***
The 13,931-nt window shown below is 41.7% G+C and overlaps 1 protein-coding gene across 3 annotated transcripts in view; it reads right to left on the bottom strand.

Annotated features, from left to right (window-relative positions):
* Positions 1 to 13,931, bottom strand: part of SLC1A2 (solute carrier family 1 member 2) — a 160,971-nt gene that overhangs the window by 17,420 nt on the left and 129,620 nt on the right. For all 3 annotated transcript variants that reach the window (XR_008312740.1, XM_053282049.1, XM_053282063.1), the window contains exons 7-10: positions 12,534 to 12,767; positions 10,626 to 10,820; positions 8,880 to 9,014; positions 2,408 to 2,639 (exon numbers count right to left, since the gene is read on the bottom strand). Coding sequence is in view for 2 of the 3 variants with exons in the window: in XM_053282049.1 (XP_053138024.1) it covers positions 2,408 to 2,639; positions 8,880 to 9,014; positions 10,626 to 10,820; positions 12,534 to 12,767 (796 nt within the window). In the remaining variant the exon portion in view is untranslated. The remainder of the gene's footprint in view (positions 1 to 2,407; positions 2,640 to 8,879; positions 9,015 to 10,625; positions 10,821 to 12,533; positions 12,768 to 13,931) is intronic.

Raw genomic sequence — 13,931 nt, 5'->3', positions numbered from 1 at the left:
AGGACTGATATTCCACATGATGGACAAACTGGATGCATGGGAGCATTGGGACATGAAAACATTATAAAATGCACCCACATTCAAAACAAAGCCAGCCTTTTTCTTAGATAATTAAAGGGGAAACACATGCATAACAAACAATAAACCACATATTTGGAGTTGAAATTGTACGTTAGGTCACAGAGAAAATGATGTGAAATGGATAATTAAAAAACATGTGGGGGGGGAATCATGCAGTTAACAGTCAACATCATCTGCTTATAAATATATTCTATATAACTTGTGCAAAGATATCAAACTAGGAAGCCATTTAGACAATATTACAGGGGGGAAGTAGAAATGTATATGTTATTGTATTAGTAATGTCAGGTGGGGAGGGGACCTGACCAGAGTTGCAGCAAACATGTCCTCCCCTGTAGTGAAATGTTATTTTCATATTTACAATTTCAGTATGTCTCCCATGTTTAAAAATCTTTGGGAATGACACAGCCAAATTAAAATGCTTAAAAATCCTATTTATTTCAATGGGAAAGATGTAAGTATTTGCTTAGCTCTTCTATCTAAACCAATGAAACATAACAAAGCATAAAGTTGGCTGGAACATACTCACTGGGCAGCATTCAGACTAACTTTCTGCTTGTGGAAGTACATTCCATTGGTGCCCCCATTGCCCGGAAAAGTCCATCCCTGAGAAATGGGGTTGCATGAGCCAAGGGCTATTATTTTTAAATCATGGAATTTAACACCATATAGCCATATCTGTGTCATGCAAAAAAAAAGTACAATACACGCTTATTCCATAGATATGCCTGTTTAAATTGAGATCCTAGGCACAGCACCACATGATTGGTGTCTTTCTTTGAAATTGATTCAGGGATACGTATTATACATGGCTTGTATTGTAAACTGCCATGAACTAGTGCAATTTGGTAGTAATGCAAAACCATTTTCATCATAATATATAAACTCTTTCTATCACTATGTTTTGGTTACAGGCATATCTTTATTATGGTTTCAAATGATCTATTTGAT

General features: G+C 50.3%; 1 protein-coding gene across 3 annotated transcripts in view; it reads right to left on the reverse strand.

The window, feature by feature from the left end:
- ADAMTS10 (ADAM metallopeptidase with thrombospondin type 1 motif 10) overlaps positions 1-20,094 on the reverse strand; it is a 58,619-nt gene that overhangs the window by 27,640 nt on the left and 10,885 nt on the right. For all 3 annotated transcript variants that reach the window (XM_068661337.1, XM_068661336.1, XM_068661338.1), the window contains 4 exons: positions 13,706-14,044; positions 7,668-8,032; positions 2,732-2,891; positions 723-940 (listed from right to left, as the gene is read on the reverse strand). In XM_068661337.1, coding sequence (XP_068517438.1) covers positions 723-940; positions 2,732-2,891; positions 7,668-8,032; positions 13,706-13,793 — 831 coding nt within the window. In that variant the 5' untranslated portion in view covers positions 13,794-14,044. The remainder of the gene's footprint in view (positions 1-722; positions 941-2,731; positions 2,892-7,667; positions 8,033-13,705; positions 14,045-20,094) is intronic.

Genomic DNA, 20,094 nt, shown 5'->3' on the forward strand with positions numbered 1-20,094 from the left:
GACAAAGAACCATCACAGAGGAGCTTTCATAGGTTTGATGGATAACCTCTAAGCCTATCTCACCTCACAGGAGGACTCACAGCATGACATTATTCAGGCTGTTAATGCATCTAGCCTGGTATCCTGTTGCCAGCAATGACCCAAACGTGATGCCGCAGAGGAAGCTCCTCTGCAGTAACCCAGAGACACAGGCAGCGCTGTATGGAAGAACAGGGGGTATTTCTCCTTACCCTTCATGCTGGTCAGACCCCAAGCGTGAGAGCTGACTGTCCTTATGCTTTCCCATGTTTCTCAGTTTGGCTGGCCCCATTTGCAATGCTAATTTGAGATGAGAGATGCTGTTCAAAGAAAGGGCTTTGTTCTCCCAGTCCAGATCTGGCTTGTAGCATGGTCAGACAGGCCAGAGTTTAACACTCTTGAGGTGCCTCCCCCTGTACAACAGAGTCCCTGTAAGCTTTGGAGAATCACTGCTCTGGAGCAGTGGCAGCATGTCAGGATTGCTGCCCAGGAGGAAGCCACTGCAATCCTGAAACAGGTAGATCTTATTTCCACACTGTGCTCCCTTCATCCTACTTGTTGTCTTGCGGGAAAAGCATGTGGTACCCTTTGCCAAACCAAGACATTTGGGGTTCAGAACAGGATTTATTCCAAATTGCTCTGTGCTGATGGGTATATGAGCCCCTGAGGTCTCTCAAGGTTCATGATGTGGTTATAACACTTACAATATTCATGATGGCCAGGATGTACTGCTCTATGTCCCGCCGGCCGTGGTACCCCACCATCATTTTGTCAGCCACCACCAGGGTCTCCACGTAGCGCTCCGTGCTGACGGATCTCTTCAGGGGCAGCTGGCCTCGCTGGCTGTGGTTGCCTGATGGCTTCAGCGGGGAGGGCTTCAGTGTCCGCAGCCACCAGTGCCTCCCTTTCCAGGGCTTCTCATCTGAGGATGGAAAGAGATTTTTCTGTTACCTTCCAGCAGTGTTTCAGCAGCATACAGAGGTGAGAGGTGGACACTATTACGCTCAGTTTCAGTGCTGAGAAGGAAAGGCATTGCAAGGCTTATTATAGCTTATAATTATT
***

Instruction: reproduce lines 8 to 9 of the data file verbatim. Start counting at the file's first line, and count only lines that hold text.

- ADAMTS10 (ADAM metallopeptidase with thrombospondin type 1 motif 10) overlaps positions 1-20,094 on the reverse strand; it is a 58,619-nt gene that overhangs the window by 27,640 nt on the left and 10,885 nt on the right. For all 3 annotated transcript variants that reach the window (XM_068661337.1, XM_068661336.1, XM_068661338.1), the window contains 4 exons: positions 13,706-14,044; positions 7,668-8,032; positions 2,732-2,891; positions 723-940 (listed from right to left, as the gene is read on the reverse strand). In XM_068661337.1, coding sequence (XP_068517438.1) covers positions 723-940; positions 2,732-2,891; positions 7,668-8,032; positions 13,706-13,793 — 831 coding nt within the window. In that variant the 5' untranslated portion in view covers positions 13,794-14,044. The remainder of the gene's footprint in view (positions 1-722; positions 941-2,731; positions 2,892-7,667; positions 8,033-13,705; positions 14,045-20,094) is intronic.

Genomic DNA, 20,094 nt, shown 5'->3' on the forward strand with positions numbered 1-20,094 from the left: